We live in a world, or in a culture, where it is going to be necessary to know who we are and to Whom we belong. What remains amazing to me is something that the French writer Charles Peguy observed: “But Jesus came. He didn’t pass His years on earth whining and questioning the malice of the times. He went right to the point. In a very simple way. By creating Christianity.” 

My friends, we find this over and over in the Scriptures. As disciples, what made Christianity work was the new way that people lived. It required no federal, state, or local law to force it or guide it. It requires the exercise of one’s freedom to attach ourselves to the only One Who can give us this life – and a “life in abundance.” We will not necessarily be saved by a committee, saying the right words, living a perfectly upright life, but by a relationship with our Savior, Jesus Christ. That life, lived in a full and complete way, is attractive because we see something and see more; we hear something and we hear more; we love something and we love more. Christianity is like that – the fulfillment of our desires to have a joy that is extraordinary and almost unbelievable that one cannot believe that this is possible. So, is it possible to live this way? Look at the saints and Peter, James, John, St. Paul: it sure is. In the uncertainty of our times, as Christians, we remain certain of this relationship with Christ and the decisions we make and live to demonstrate the wonder and love of Christ to all. It pulls us away from everything else.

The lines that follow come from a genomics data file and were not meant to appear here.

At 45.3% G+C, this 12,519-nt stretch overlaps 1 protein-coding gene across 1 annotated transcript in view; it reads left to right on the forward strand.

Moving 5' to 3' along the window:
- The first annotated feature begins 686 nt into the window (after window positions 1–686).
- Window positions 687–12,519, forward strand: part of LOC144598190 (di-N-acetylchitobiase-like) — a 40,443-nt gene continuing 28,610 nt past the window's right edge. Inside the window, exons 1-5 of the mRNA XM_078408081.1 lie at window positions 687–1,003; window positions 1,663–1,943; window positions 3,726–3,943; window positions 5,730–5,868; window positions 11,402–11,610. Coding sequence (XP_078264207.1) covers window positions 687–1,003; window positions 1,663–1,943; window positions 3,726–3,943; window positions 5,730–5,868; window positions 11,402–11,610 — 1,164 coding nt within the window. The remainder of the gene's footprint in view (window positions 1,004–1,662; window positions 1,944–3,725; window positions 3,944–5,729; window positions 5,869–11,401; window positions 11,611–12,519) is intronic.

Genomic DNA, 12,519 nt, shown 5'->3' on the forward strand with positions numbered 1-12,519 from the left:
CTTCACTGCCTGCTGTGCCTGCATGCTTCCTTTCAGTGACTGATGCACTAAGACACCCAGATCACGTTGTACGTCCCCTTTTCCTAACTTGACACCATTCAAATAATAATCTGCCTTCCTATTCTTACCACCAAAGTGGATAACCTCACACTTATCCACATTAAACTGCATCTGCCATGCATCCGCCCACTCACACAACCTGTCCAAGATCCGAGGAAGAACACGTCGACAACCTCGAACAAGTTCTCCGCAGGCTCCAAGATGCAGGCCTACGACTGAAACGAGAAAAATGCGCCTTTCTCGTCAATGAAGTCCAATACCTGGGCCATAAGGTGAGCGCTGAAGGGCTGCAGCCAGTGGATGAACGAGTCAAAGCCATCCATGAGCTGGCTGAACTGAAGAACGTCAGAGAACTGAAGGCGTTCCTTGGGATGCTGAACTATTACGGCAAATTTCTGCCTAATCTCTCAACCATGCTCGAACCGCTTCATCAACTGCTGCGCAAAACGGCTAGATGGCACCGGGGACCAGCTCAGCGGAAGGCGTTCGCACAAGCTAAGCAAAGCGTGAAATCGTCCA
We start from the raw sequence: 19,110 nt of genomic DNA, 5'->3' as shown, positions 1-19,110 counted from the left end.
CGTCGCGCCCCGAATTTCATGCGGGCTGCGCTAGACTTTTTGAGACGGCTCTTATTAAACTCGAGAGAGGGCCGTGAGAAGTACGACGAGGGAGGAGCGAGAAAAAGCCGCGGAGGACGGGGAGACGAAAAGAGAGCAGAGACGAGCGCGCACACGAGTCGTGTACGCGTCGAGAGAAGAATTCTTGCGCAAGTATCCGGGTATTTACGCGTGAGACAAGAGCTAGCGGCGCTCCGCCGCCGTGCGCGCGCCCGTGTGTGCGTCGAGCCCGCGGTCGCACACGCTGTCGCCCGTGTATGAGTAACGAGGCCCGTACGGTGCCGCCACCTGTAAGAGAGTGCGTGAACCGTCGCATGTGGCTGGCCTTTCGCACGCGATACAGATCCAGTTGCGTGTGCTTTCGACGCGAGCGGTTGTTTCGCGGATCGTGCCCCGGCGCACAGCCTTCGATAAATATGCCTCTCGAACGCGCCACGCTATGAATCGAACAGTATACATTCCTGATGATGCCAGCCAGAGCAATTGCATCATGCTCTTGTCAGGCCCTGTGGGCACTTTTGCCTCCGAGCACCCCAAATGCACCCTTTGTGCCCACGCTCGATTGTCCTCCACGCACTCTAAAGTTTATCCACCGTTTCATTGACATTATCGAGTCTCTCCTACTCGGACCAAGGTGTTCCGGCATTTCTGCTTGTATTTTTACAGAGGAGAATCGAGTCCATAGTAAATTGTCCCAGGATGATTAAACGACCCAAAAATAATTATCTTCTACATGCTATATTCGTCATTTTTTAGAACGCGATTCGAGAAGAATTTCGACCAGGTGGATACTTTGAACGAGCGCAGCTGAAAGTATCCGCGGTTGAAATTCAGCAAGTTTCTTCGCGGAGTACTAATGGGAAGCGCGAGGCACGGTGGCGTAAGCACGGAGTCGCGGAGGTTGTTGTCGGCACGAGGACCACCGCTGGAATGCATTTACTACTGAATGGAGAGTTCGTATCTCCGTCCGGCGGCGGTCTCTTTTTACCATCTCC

As we bless this church, we echo the salient point: “It is good to be here!” With the proclamation of the Word of God, we also hear: “Listen to Him!” Here is the place – Resurrection Parish – to hear Him and proclaim Him alive: He is truly risen and among us today!

May Lent be for us a way forward in our journey as Christians to be people of joy and people of hope, especially in these uncertain times. May God bless you!